US urged to scrap ‘non-mar­ket’ sta­tus

China Daily (USA) - - BUSINESS - By ZHONG NAN zhong­nan@chi­nadaily.com.cn

Min­istry calls on Wash­ing­ton to adopt level play­ing field in trade with China

The Min­istry of Com­merce on Thurs­day urged the United States to scrap its “non-mar­ket econ­omy sta­tus” treat­ment of trade with China, and treat the coun­try’s goods ship­ment fairly, as such a mea­sure is out­dated and does not ex­ist in World Trade Or­ga­ni­za­tion rules, the Min­istry of Com­merce said on Thurs­day.

The min­istry’s com­ments came af­ter the US Com­merce Depart­ment an­nounced last week that it would post­pone is­su­ing its pre­lim­i­nary de­ter­mi­na­tion in an anti-dump­ing duty probe into im­ports of alu­minum foil from China, as it needs more time to an­a­lyze “China’s non-mar­ket econ­omy sta­tus”.

Com­merce Min­istry Spokesman Gao Feng said the so called “non-mar­ket econ­omy sta­tus” was used in do­mes­tic law by cer­tain coun­tries dur­ing the Cold War pe­riod, and to­day only a few economies of the 164 WTO mem­bers still prac­tice this.

Un­der this sta­tus, trad­ing part­ners can use a sur­ro­gate coun­try whose eco­nomic si­tudump­ing ation is sim­i­lar to China’s as a ref­er­ence when de­ter­min­ing whether they think China is dump­ing in their coun­tries.

“It is clearly not in­cluded in the WTO’s mul­ti­lat­eral trad­ing rules,” Gao said at a reg­u­lar me­dia briefing in Bei­jing.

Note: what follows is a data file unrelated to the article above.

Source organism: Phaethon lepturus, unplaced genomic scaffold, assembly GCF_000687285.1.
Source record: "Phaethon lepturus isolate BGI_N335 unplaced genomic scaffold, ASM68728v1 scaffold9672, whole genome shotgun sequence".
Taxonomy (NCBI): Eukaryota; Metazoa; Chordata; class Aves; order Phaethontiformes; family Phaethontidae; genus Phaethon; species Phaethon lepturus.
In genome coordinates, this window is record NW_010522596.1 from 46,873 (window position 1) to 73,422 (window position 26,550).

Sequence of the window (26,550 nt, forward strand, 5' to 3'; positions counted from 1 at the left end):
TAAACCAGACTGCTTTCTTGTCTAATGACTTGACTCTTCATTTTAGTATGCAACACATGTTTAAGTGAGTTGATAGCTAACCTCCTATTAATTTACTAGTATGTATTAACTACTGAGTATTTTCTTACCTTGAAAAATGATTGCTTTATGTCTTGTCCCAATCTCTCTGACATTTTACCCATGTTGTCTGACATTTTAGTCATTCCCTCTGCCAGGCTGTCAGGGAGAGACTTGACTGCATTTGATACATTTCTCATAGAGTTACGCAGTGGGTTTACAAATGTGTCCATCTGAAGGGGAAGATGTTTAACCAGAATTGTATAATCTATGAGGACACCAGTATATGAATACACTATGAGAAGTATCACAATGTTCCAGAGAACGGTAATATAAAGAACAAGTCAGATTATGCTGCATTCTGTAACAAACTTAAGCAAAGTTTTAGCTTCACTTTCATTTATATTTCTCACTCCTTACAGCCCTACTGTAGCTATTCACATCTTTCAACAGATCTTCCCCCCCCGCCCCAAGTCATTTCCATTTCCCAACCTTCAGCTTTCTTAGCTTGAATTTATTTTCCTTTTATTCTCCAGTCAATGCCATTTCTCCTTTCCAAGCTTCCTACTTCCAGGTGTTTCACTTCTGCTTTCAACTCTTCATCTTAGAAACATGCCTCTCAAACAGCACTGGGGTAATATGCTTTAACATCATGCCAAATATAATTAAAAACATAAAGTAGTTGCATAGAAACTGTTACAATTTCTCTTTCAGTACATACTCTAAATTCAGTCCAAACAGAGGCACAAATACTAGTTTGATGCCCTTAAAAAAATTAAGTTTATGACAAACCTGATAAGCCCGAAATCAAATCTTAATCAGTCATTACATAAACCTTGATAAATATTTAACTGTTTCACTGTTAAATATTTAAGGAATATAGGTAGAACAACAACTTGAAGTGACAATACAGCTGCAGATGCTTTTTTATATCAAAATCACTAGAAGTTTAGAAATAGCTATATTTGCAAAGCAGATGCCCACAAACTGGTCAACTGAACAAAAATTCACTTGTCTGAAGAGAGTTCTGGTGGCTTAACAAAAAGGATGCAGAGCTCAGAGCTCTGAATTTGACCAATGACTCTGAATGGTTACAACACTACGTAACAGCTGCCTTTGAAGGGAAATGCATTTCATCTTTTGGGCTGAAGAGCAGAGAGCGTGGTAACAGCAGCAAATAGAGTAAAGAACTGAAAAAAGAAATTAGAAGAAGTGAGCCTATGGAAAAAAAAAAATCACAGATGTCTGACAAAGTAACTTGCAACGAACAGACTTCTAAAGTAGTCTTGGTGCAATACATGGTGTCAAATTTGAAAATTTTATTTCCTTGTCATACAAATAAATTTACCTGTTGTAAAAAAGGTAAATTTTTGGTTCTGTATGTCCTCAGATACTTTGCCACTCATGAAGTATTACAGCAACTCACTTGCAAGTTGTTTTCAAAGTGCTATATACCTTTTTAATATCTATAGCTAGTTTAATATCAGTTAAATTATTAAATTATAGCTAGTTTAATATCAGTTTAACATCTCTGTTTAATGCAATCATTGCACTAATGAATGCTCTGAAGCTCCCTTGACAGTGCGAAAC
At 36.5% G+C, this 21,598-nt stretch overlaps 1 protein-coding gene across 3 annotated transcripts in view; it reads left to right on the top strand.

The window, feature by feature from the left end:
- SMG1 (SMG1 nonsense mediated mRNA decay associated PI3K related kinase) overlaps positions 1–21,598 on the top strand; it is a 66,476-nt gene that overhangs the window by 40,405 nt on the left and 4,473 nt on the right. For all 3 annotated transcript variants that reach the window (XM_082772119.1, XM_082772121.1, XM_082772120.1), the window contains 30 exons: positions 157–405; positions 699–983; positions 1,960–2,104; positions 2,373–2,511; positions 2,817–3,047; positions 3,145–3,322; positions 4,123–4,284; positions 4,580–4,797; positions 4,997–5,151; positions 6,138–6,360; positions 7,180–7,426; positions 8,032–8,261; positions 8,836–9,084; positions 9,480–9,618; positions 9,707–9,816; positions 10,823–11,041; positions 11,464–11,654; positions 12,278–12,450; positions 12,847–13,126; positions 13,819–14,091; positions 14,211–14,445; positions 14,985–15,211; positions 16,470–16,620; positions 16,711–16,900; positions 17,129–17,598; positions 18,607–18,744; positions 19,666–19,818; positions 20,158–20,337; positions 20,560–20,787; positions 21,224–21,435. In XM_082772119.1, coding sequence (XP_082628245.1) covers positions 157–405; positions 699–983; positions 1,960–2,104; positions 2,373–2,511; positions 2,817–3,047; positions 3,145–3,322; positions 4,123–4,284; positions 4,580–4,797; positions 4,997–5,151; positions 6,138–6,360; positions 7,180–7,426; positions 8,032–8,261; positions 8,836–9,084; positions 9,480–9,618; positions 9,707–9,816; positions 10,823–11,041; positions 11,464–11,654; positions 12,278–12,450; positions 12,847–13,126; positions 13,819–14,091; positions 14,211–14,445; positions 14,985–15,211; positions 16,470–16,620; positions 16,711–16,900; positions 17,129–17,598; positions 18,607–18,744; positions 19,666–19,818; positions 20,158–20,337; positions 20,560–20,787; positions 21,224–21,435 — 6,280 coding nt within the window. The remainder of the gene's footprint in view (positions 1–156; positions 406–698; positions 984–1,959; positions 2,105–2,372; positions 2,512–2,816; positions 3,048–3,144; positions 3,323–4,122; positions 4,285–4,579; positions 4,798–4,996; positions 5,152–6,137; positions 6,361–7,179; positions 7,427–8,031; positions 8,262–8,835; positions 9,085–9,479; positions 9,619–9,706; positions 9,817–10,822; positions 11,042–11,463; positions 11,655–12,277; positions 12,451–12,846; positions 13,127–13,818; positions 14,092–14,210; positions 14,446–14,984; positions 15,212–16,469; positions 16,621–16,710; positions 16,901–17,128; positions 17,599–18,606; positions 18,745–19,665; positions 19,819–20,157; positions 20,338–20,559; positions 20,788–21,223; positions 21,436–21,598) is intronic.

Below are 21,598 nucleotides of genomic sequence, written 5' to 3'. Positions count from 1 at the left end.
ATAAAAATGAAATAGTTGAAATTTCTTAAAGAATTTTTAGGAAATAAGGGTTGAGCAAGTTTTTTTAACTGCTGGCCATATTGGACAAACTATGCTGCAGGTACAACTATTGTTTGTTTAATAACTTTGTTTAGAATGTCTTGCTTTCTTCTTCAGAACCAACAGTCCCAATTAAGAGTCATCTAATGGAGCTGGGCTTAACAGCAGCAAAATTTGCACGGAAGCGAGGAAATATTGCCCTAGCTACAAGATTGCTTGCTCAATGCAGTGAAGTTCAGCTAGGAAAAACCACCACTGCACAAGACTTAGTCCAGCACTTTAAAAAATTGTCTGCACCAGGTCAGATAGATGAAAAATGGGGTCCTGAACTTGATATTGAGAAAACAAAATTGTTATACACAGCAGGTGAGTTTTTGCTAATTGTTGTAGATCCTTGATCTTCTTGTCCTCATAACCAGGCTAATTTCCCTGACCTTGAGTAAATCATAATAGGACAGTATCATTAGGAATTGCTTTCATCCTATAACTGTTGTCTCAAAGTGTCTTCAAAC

Ac­cord­ing to Ar­ti­cle 15 of the WTO’s rules, mem­ber economies should have ceased from us­ing the sur­ro­gate coun­try ap­proach in anti- in­ves­ti­ga­tions on China on Dec 11, 2016, the 15th an­niver­sary of the na­tion’s ac­ces­sion to the global trade body.

A to­tal of 30 US states saw their ex­ports to China dou­ble over the past decade, while four states wit­nessed five­fold growth in the ship­ping of goods such as agri­cul­tural prod­ucts, au­to­mo­biles and pas­sen­ger air­craft to China, ac­cord­ing to data pub­lished on Wed­nes­day by the Min­istry of Com­merce.

Be­sides, 29 US states gained more than $1 bil­lion trade vol­ume by do­ing busi­ness with China in 2016, com­pared with 17 states in 2006.

Apart from si­mul­ta­ne­ously launch­ing anti-dump­ing and anti-sub­sidy in­ves­ti­ga­tions against Chi­nese man­u­fac­tur­ers on a reg­u­lar ba­sis since 2006, the US govern­ment has more than once used “mar­ket econ­omy sta­tus” as a bar­gain­ing chip in ex­change for China’s con­ces­sions in trade ne­go­ti­a­tions.

Gao also re­marked that the Euro­pean Union’s newly reached con­sen­sus against China’s im­ports lacks the le­gal ba­sis of WTO rules and will have a neg­a­tive im­pact on the WTO’s anti-dump­ing le­gal sys­tem as it doesn’t have dump­ing-re­lated ar­ti­cles on la­bor and the en­vi­ron­ment.

The Euro­pean Union last week adopted a sim­i­lar ap­proach, known as “sig­nif­i­cant mar­ket dis­tor­tion”, as an excuse for anti-dump­ing and anti-sub­sidy mea­sures, blur­ring the dis­par­i­ties between mar­ket and non-mar­ket economies.

“Un­der nor­mal cir­cum­stances, dump­ing in­di­cates the sell­ing of prod­ucts be­low do­mes­tic prices, but the EU will make ex­cep­tions in cases of ‘sig­nif­i­cant mar­ket dis­tor­tion’, al­low­ing in­ves­ti­ga­tors to com­pare ex­port prices with in­ter­na­tional bench­marks, this cer­tainly will af­fect im­ports of Chi­nese prod­ucts,” said Li Guanghui, vice-pres­i­dent of the Chi­nese Academy of In­ter­na­tional Trade and Eco­nomic Co­op­er­a­tion in Bei­jing.

num­ber of US states that saw their ex­ports to China dou­ble over the past decade

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